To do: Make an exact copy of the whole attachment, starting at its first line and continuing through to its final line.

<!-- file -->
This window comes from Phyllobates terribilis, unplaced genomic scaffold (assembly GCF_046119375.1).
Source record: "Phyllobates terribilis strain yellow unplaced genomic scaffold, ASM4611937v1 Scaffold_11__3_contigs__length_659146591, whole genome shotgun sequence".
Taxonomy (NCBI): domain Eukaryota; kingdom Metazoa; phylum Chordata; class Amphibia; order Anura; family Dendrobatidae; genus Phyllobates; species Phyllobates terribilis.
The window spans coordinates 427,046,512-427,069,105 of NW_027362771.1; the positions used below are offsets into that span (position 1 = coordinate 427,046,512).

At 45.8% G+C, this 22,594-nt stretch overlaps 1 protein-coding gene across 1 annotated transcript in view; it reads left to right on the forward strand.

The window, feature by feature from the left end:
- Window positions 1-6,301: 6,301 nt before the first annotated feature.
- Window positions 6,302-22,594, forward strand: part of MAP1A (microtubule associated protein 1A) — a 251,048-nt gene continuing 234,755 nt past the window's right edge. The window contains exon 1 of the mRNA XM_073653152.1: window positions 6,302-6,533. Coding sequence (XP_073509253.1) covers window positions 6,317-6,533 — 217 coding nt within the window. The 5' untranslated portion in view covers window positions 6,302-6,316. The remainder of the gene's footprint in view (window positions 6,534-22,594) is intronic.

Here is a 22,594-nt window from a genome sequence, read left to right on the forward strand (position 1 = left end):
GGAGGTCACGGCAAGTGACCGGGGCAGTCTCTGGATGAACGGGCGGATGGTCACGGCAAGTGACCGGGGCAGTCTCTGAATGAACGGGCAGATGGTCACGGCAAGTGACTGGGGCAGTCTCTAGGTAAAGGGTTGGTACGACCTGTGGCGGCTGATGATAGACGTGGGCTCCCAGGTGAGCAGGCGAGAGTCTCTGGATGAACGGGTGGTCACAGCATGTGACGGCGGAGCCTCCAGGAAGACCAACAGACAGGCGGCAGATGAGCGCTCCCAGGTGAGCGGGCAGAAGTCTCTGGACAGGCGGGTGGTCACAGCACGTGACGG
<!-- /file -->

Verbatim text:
This window comes from Phyllobates terribilis, unplaced genomic scaffold (assembly GCF_046119375.1).
Source record: "Phyllobates terribilis strain yellow unplaced genomic scaffold, ASM4611937v1 Scaffold_11__3_contigs__length_659146591, whole genome shotgun sequence".
Taxonomy (NCBI): domain Eukaryota; kingdom Metazoa; phylum Chordata; class Amphibia; order Anura; family Dendrobatidae; genus Phyllobates; species Phyllobates terribilis.
The window spans coordinates 427,046,512-427,069,105 of NW_027362771.1; the positions used below are offsets into that span (position 1 = coordinate 427,046,512).

At 45.8% G+C, this 22,594-nt stretch overlaps 1 protein-coding gene across 1 annotated transcript in view; it reads left to right on the forward strand.

The window, feature by feature from the left end:
- Window positions 1-6,301: 6,301 nt before the first annotated feature.
- Window positions 6,302-22,594, forward strand: part of MAP1A (microtubule associated protein 1A) — a 251,048-nt gene continuing 234,755 nt past the window's right edge. The window contains exon 1 of the mRNA XM_073653152.1: window positions 6,302-6,533. Coding sequence (XP_073509253.1) covers window positions 6,317-6,533 — 217 coding nt within the window. The 5' untranslated portion in view covers window positions 6,302-6,316. The remainder of the gene's footprint in view (window positions 6,534-22,594) is intronic.

Here is a 22,594-nt window from a genome sequence, read left to right on the forward strand (position 1 = left end):
GGAGGTCACGGCAAGTGACCGGGGCAGTCTCTGGATGAACGGGCGGATGGTCACGGCAAGTGACCGGGGCAGTCTCTGAATGAACGGGCAGATGGTCACGGCAAGTGACTGGGGCAGTCTCTAGGTAAAGGGTTGGTACGACCTGTGGCGGCTGATGATAGACGTGGGCTCCCAGGTGAGCAGGCGAGAGTCTCTGGATGAACGGGTGGTCACAGCATGTGACGGCGGAGCCTCCAGGAAGACCAACAGACAGGCGGCAGATGAGCGCTCCCAGGTGAGCGGGCAGAAGTCTCTGGACAGGCGGGTGGTCACAGCACGTGACGG